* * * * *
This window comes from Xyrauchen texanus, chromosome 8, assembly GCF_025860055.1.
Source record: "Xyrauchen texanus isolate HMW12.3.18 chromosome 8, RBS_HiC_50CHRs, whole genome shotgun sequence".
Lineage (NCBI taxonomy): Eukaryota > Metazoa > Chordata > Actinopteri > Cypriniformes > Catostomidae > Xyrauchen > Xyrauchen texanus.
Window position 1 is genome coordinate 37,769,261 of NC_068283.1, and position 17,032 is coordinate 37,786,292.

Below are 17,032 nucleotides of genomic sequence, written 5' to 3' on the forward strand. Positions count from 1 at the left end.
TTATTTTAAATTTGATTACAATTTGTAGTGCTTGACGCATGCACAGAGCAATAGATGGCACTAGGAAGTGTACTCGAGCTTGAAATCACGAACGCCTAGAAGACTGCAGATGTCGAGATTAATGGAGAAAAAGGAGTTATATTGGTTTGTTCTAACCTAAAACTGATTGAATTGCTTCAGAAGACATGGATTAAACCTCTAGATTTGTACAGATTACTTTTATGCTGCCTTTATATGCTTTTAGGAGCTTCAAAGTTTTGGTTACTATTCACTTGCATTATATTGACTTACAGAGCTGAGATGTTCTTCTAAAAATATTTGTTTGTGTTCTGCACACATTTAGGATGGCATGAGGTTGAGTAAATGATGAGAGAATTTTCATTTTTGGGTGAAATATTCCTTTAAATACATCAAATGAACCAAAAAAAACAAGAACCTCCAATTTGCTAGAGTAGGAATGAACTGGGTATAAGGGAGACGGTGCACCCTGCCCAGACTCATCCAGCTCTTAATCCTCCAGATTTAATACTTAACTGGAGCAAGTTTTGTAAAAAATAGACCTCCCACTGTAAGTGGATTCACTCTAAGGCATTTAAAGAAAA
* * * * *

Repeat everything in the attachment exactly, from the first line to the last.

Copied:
This window comes from Xyrauchen texanus, chromosome 8, assembly GCF_025860055.1.
Source record: "Xyrauchen texanus isolate HMW12.3.18 chromosome 8, RBS_HiC_50CHRs, whole genome shotgun sequence".
Lineage (NCBI taxonomy): Eukaryota > Metazoa > Chordata > Actinopteri > Cypriniformes > Catostomidae > Xyrauchen > Xyrauchen texanus.
Window position 1 is genome coordinate 37,769,261 of NC_068283.1, and position 17,032 is coordinate 37,786,292.

Below are 17,032 nucleotides of genomic sequence, written 5' to 3' on the forward strand. Positions count from 1 at the left end.
TTATTTTAAATTTGATTACAATTTGTAGTGCTTGACGCATGCACAGAGCAATAGATGGCACTAGGAAGTGTACTCGAGCTTGAAATCACGAACGCCTAGAAGACTGCAGATGTCGAGATTAATGGAGAAAAAGGAGTTATATTGGTTTGTTCTAACCTAAAACTGATTGAATTGCTTCAGAAGACATGGATTAAACCTCTAGATTTGTACAGATTACTTTTATGCTGCCTTTATATGCTTTTAGGAGCTTCAAAGTTTTGGTTACTATTCACTTGCATTATATTGACTTACAGAGCTGAGATGTTCTTCTAAAAATATTTGTTTGTGTTCTGCACACATTTAGGATGGCATGAGGTTGAGTAAATGATGAGAGAATTTTCATTTTTGGGTGAAATATTCCTTTAAATACATCAAATGAACCAAAAAAAACAAGAACCTCCAATTTGCTAGAGTAGGAATGAACTGGGTATAAGGGAGACGGTGCACCCTGCCCAGACTCATCCAGCTCTTAATCCTCCAGATTTAATACTTAACTGGAGCAAGTTTTGTAAAAAATAGACCTCCCACTGTAAGTGGATTCACTCTAAGGCATTTAAAGAAAA